SHOWING THE WAY TO GOD
By Fr Bill Uren SJ, Scholar in Residence at Newman College
You don’t say “No” to God – nor to God’s messenger, the angel Gabriel. To Mary of Nazareth’s credit, she did demur, at least in the first instance. When Gabriel announced that she was to be the mother of the long-awaited Messiah, she demurred: “How can this come about since I am a virgin?”. She was, indeed, betrothed to Joseph of Nazareth, but, as the Gospel of Matthew tells us, they had not as yet “come to live together”, that is, formally and publicly entered into a Jewish marriage relationship.
Gabriel brushes aside the demurral: “The Holy Spirit will come upon you and the power of the Most High will cover you with its shadow. And the child will be holy and will be called Son of God … nothing is impossible to God.” Gabriel has all the answers. Mary capitulates: “Let what you have said be done to me.” Her famous “Fiat”.
What a privilege – to be the Mother of the Messiah, let alone, as subsequently at Chalcedon in 451 AD, the Mother of God!
But how to negotiate this? A virgin mother – a likely story! Rather, just another unwed mother. Even her betrothed Joseph wasn’t convinced of the Holy Spirit story: “A man of honour and wanting to spare her publicity, he decided to divorce her informally.” He wanted to break off the engagement. He believed that another man had succeeded him in Mary’s affections, and he did not want to be acknowledged as the father of another man’s child.
It required another angelic visitation to convince Joseph of the true story of Mary’s pregnancy. The Holy Spirit was, indeed, the agent of Mary’s conception. No other man was involved, her fidelity to her betrothed had not been compromised. She was a virgin mother.
But what about the rest of the Nazareth townspeople? I suspect they thought that Mary and Joseph had jumped the gun, and there were probably more than a few sniggers and raised eyebrows at the marriage ceremony of Mary and Joseph.
So, it was a difficult beginning to their marriage. And then it was a difficult birth. It was complicated by the need to register for the census of the occupying power, the Roman Empire, in Bethlehem, more than 100 kilometres away. And when they got there, there was no room at the inn – there were so many others registering for the census.?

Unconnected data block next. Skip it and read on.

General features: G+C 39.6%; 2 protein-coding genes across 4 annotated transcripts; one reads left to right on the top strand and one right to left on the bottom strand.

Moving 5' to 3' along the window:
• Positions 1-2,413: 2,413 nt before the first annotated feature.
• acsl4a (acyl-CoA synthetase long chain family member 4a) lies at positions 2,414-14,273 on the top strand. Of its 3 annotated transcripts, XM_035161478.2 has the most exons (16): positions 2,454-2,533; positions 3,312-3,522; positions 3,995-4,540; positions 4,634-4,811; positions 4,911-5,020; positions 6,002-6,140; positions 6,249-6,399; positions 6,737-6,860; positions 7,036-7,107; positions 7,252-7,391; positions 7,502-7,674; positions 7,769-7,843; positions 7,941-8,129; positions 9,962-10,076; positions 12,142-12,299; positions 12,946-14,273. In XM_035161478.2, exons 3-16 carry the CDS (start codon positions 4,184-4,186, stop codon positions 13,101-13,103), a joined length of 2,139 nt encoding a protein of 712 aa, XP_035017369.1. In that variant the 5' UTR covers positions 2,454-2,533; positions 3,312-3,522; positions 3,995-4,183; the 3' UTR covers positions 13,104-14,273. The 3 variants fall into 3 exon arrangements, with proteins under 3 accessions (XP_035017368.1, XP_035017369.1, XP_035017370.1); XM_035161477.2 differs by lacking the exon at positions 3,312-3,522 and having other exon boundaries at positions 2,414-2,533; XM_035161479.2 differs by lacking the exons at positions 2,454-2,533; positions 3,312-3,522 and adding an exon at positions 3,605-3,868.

After the birth, of course, there was the flight into Egypt. Benjamin Netanyahu’s 1st Century predecessor, Herod, had decreed the slaughter of all the male children under the age of two – not Gaza this time, but West Bank Bethlehem. So, Mary and Joseph and their newborn had to flee to Egypt, refugees, displaced for a number of years before they could return to their native Nazareth. There they lived a simple life, Jesus apprenticed to his father, the village carpenter.
At about the age of thirty, he became an itinerant preacher, sweeping through the Judaean and Galilean towns and countryside, proclaiming that the kingdom of God was near, that we should be poor in spirit, gentle, merciful, committed to justice, peacemakers, men and women of integrity, that we should love not only our neighbours but even our enemies. And for this he was repudiated by the Jewish religious authorities, betrayed by one of his closest friends, handed over to the Romans, convicted of treason and crucified. And he rose on the third day.
It’s the story of what we call the Incarnation, God becoming human in the person of Jesus of Nazareth. And it’s a very human story, right from the very beginning: an unwed mother, a fractured relationship, a difficult birth, an occupying power, a refugee in a foreign country, a simple life, an itinerant preacher, repudiation and betrayal, a time-serving Roman governor, death – and resurrection.
God shared in our humanity that we might share in his divinity.
Fr Bill Uren SJ is a former Rector of Newman College at the University of Melbourne.